• The impo­si­tion of such a restric­tion is only pro­tect­ed if it impos­es unjus­ti­fi­able finan­cial hard­ship’ on the employ­er if employ­ees do not com­ply. That is a high bar for the employ­er to reach, par­tic­u­lar­ly giv­en the restric­tion only applies to large busi­ness­es’ which, by def­i­n­i­tion, will need to show that non-com­pli­ance by employ­ees will have a big­ger impact than it would on small­er enter­pris­es. The rel­e­vant test, how­ev­er, relates to the effect of non-com­pli­ance by employ­ees gen­er­al­ly, not just the employ­ee or employ­ees alleg­ing dis­crim­i­na­to­ry treatment. 
  • The con­duct rule restric­tion in the Bill seems to be a bespoke response to the Israel Folau sit­u­a­tion. That begs the ques­tion as to how that restric­tion would have impact­ed the Folau (or a sim­i­lar) situation.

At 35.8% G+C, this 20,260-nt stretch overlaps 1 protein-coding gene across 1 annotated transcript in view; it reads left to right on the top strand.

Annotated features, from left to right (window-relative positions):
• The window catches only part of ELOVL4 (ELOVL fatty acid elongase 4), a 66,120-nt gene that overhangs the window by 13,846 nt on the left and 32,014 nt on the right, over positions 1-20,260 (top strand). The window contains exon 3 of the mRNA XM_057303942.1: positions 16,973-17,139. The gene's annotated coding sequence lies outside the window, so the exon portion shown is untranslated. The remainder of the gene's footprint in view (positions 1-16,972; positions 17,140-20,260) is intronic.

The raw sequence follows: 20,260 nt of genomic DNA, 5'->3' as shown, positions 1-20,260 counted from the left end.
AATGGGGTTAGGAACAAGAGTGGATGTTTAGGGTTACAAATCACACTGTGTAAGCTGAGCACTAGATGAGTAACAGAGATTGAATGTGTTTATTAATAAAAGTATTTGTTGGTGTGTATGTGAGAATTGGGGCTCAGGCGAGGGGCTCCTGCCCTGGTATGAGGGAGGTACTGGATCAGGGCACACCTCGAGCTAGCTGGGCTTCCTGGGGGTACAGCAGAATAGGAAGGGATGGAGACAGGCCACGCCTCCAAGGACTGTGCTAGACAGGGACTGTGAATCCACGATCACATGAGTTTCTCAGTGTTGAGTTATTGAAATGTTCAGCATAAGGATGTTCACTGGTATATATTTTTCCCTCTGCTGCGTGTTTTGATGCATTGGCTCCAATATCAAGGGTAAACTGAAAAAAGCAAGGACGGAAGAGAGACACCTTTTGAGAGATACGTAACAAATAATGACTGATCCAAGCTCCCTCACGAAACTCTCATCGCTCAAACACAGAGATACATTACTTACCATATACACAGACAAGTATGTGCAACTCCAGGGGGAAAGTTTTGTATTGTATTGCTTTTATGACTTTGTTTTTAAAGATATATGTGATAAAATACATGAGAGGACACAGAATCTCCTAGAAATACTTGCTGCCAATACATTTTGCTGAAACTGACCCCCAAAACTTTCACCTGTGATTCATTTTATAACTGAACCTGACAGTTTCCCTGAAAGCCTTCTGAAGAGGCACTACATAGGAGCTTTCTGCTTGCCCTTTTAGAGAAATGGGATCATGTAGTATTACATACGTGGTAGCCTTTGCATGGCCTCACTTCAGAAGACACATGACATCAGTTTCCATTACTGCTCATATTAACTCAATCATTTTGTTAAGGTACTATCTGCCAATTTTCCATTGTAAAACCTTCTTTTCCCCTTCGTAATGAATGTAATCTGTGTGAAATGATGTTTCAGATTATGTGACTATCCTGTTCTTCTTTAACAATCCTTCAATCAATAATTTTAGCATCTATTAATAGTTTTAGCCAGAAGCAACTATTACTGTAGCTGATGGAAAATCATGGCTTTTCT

• The first issue that aris­es is whether the rel­e­vant con­duct (the Insta­gram post) occurred while per­form­ing work’. At first blush, it seems unlike­ly that it was. Lawyers for Folau con­tend it was in a pri­vate capac­i­ty and not con­nect­ed to his work as a pro­fes­sion­al rug­by play­er. The post was, how­ev­er, made on an Insta­gram account that was, at the rel­e­vant time, ver­i­fied (pre­sum­ably on the basis of his sta­tus as a rug­by play­er) and which con­tained some con­tent relat­ed to his rug­by career. Of par­tic­u­lar rel­e­vance would be the ques­tion of whether post­ing to a ver­i­fied social media account is the per­for­mance of work. If it is accept­ed that the work of a pro­fes­sion­al ath­lete is not lim­it­ed to the play­ing field, then as a corol­lary an argu­ment would be open that it extends to the per­for­mance of mar­ket­ing or asso­ci­at­ed pro­mo­tion­al activ­i­ties relat­ing to the sport, such as post­ing on social media.